The Democratic Party of Virginia is officially urging voters to oppose a proposed constitutional amendment to create a bipartisan redistricting commission that, if approved in November, would redraw the state’s political maps starting in 2021.
The proposal — the compromise product of years’ worth of anti-gerrymandering advocacy — caused a major split among Democrats in this year’s legislative session, with most Senate Democrats strongly supporting it and most House Democrats adamantly opposed. Nine House Democrats joined with 45 Republicans to pass the amendment and send it to voters in a November ballot referendum.
The party’s resolution — adopted at its virtual convention over the weekend — is the strongest sign yet of how sharply many Democrats have shifted course after their elected legislators overwhelmingly supported the same proposal in 2019. That was before they took control of the General Assembly, winning the power to redraw the maps themselves under the state’s existing redistricting system.
Democratic participants in the convention adopted the resolution in a package of policy positions approved by a 1469-233 vote.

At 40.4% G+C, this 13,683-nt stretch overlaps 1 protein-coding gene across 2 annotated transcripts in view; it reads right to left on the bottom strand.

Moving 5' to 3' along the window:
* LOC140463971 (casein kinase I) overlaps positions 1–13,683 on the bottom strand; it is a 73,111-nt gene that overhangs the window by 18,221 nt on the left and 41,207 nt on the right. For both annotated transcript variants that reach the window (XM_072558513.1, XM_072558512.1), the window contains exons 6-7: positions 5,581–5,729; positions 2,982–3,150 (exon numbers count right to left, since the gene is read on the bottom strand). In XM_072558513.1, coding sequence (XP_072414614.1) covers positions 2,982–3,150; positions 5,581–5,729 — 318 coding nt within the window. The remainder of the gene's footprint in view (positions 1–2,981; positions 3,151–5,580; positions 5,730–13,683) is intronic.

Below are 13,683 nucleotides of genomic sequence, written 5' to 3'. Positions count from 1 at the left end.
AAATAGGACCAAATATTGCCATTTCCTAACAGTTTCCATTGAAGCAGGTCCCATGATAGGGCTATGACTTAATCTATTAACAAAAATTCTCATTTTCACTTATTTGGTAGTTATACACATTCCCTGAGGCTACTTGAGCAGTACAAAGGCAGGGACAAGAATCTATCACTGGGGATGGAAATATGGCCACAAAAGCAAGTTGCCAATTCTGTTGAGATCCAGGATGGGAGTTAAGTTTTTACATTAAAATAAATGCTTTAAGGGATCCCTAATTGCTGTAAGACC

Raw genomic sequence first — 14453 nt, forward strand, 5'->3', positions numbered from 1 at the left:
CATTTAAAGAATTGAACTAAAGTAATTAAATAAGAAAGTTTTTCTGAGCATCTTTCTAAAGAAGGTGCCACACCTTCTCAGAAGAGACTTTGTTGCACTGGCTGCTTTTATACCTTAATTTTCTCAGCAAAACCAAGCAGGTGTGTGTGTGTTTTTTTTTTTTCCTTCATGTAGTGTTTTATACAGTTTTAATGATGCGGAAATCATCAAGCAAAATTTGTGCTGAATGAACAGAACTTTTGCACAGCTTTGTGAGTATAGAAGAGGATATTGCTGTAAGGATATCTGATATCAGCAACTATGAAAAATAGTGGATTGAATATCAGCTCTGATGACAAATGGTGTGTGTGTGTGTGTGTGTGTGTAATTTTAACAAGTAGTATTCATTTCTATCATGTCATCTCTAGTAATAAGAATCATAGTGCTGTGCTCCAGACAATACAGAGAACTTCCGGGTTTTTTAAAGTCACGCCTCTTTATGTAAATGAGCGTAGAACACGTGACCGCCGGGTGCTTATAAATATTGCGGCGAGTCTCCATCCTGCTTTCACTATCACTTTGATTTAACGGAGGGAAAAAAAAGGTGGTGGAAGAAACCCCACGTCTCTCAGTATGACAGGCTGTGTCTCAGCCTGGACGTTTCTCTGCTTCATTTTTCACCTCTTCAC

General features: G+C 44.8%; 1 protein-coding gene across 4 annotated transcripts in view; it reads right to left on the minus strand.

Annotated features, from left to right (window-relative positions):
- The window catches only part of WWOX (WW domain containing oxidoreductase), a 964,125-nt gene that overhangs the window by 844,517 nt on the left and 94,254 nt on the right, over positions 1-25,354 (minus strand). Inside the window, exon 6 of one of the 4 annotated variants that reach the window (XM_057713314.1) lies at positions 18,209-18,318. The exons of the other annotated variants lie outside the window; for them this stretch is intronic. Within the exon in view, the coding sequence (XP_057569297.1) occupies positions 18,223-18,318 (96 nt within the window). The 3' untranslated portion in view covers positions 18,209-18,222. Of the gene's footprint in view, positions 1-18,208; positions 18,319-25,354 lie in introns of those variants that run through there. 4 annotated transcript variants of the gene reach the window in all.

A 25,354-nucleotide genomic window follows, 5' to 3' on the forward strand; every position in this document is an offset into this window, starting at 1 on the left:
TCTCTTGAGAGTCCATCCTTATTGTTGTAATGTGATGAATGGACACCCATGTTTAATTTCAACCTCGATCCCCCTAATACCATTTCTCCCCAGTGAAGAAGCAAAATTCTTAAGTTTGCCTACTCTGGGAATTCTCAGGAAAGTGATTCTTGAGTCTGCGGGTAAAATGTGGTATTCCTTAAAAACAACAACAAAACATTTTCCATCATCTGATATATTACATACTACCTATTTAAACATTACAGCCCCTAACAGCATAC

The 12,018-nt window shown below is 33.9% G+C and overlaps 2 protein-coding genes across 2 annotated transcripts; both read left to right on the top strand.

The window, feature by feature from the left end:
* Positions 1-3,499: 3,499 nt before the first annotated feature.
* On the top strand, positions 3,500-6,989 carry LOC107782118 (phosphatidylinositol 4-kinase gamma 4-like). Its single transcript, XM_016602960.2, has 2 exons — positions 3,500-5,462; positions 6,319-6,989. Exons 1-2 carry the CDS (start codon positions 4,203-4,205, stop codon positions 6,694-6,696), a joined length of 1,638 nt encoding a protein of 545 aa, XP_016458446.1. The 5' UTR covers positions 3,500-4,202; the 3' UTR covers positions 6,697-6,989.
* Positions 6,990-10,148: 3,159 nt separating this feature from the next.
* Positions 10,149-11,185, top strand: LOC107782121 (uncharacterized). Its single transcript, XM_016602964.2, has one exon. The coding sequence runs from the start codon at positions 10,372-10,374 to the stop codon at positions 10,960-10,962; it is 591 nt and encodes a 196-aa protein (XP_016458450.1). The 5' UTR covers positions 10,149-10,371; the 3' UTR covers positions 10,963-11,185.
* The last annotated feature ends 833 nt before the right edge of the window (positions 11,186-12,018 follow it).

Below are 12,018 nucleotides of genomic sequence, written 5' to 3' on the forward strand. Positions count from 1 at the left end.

The text echoes criticisms Democratic opponents leveled against the measure earlier this year, saying it leaves Republican minorities and conservative judges on the Supreme Court of Virginia with too much power to draw maps that don’t reflect Virginia’s political preferences.
If the commission is approved and the state ends up with Republican-friendly congressional and legislative maps, the resolution says, it could mean " the loss of the Democratic the majority in the House of Delegates as early as 2021 and the Senate by 2023″ and potentially leave Democrats “unable to retake the majority in either body despite representing a substantial and growing majority of Virginia’s population.”
Sens. Mamie Locke, D-Hampton, and Lousie Lucas, D-Portsmouth, two senior Democrats who partnered with redistricting reform group OneVirginia2021 to get the proposal through the legislature, condemned their party’s vote but called it a “minor setback.”
“We are profoundly disappointed that some members of the DPVA would choose to push a resolution against an amendment that would end racial, partisan and prison gerrymandering in Virginia once and for all,” the senators said in a statement distributed by OneVirginia2021. “Democrats have been at the forefront of this fight for many years, this flies in the face of our longtime commitment to fairer electoral maps.”
The Republican Party of Virginia concurred, in slightly stronger terms.
The Virginia Mercury is a new, nonpartisan, nonprofit news organization covering Virginia government and policy.